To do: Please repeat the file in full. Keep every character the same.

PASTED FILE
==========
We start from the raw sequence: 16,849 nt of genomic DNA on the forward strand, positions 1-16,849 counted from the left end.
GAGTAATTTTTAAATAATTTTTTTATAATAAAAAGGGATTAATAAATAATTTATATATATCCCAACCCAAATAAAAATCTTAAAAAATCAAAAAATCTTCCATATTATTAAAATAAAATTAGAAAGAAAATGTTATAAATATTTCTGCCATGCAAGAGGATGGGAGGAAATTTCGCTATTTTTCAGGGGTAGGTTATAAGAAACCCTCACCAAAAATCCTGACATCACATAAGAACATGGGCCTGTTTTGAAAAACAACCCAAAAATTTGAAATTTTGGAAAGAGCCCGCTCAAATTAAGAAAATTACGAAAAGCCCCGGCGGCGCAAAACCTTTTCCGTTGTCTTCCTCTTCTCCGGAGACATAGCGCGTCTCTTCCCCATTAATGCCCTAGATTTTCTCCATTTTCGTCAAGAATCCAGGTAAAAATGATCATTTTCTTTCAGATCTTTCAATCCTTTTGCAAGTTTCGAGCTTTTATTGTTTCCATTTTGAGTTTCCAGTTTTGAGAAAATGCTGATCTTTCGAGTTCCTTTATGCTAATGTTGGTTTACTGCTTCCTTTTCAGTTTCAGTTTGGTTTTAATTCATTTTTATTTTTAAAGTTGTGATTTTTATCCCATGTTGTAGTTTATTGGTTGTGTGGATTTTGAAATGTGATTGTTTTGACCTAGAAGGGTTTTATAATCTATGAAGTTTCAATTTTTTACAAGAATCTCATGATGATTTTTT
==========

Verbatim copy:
We start from the raw sequence: 16,849 nt of genomic DNA on the forward strand, positions 1-16,849 counted from the left end.
GAGTAATTTTTAAATAATTTTTTTATAATAAAAAGGGATTAATAAATAATTTATATATATCCCAACCCAAATAAAAATCTTAAAAAATCAAAAAATCTTCCATATTATTAAAATAAAATTAGAAAGAAAATGTTATAAATATTTCTGCCATGCAAGAGGATGGGAGGAAATTTCGCTATTTTTCAGGGGTAGGTTATAAGAAACCCTCACCAAAAATCCTGACATCACATAAGAACATGGGCCTGTTTTGAAAAACAACCCAAAAATTTGAAATTTTGGAAAGAGCCCGCTCAAATTAAGAAAATTACGAAAAGCCCCGGCGGCGCAAAACCTTTTCCGTTGTCTTCCTCTTCTCCGGAGACATAGCGCGTCTCTTCCCCATTAATGCCCTAGATTTTCTCCATTTTCGTCAAGAATCCAGGTAAAAATGATCATTTTCTTTCAGATCTTTCAATCCTTTTGCAAGTTTCGAGCTTTTATTGTTTCCATTTTGAGTTTCCAGTTTTGAGAAAATGCTGATCTTTCGAGTTCCTTTATGCTAATGTTGGTTTACTGCTTCCTTTTCAGTTTCAGTTTGGTTTTAATTCATTTTTATTTTTAAAGTTGTGATTTTTATCCCATGTTGTAGTTTATTGGTTGTGTGGATTTTGAAATGTGATTGTTTTGACCTAGAAGGGTTTTATAATCTATGAAGTTTCAATTTTTTACAAGAATCTCATGATGATTTTTT